Welcome to the Reverend Carolyn Kelly

Published: 7 May 2020

New University Chaplain starts in post

Welcome to the Reverend Carolyn Kelly, the new University Chaplain

As the University bade a fond farewell to the Reverend Stuart MacQuarrie last week, it offered a warm welcome to its new University Chaplain, the Reverend Carolyn Kelly.Rev Carolyn Kelly, new University Chaplain

A fifth-generation New Zealander, she can nevertheless trace many of her forefathers back to Scotland. Nor is this her first sojourn in Scotland – she did her PhD, on arts and theology (particularly the writer and minister George MacDonald) at the University of Aberdeen.

Aged 57, she was ordained as a minister in the Presbyterian Church of Aotearoa New Zealand in 2015. Aotearoa is the Maori name for New Zealand and the church was founded by Scottish settlers in the 1840s. She is currently in the process of applying to be received into the Church of Scotland. Her husband, the Rev. Mark Johnston, has also been a Church of Scotland minister in the past and has joined the University’s department of Theology and Religious Studies where he is developing online and short courses.

A former secondary English teacher, Carolyn had considerable experience of working with students in other forms of ministry before deciding to train formally for chaplaincy and ministry work.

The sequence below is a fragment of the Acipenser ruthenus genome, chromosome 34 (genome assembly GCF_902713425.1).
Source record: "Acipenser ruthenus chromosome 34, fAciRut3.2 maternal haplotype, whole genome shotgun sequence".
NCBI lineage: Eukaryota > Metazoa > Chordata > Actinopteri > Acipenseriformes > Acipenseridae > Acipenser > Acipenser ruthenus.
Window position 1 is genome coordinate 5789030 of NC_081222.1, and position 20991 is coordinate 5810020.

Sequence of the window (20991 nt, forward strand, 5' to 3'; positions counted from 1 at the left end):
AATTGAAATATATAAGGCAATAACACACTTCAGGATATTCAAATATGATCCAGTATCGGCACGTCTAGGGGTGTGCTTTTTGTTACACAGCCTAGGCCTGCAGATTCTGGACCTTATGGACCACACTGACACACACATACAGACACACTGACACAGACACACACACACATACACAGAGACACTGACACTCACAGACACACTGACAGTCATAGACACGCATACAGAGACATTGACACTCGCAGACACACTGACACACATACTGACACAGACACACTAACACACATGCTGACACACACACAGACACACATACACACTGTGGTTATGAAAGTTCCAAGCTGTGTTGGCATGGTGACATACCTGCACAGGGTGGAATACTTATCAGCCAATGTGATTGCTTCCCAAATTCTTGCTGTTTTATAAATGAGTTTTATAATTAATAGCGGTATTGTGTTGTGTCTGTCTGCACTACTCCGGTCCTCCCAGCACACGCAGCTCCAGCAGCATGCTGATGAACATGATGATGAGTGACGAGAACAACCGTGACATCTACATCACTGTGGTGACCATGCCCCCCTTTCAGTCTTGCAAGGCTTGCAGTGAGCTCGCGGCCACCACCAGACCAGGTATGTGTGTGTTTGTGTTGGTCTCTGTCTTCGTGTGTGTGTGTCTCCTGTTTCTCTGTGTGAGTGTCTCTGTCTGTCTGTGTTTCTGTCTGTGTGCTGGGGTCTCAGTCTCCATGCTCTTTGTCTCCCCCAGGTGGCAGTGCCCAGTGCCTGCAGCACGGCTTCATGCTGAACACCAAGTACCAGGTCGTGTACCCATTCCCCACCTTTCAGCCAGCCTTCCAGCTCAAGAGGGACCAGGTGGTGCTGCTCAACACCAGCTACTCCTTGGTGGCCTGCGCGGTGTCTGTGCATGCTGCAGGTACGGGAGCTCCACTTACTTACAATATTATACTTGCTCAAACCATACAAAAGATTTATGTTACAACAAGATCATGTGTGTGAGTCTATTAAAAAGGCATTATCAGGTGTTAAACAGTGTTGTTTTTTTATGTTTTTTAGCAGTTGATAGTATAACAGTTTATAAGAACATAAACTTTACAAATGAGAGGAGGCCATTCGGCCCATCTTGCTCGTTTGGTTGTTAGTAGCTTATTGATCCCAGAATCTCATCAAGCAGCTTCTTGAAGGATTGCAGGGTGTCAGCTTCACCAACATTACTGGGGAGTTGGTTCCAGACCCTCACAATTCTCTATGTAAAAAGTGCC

Their eldest daughter (of a family of three) would normally be based in Edinburgh but is currently living in lockdown with Carolyn and her husband. Lockdown is not, she acknowledges, the way she expected to start her new life working in Glasgow.

Our current extraordinary situation has “challenged our understanding of God and our way in the world”, says Carolyn.

“Chaplaincy offers a chance to explore some of that and to think deeply about how changes in people’s lives affect them,” she adds.

Finding a “new norm” as we emerge from the pandemic will offer both continuity as well as significant change.

“How we explore that change and how we support one another through those changes in our community will need courage and grace,” she says.

The future may see a shift in people’s priorities and, she hopes, a greater focus on evening out inequalities. A committed environmentalists, she believes the pandemic may also change our relationship with our physical world and its precious resources.

Lockdown has meant that she has had to carry out her introductions to the University community virtually, meeting the SRC, SMG, other faith chaplains and inter-faith bodies in Glasgow and Scotland at a safe, social distance. She hopes to be able to put a filmed service online in the next few weeks.

In the meantime, she wants to hear from the University community, so please email her at chaplain@glasgow.ac.uk.

First published: 7 May 2020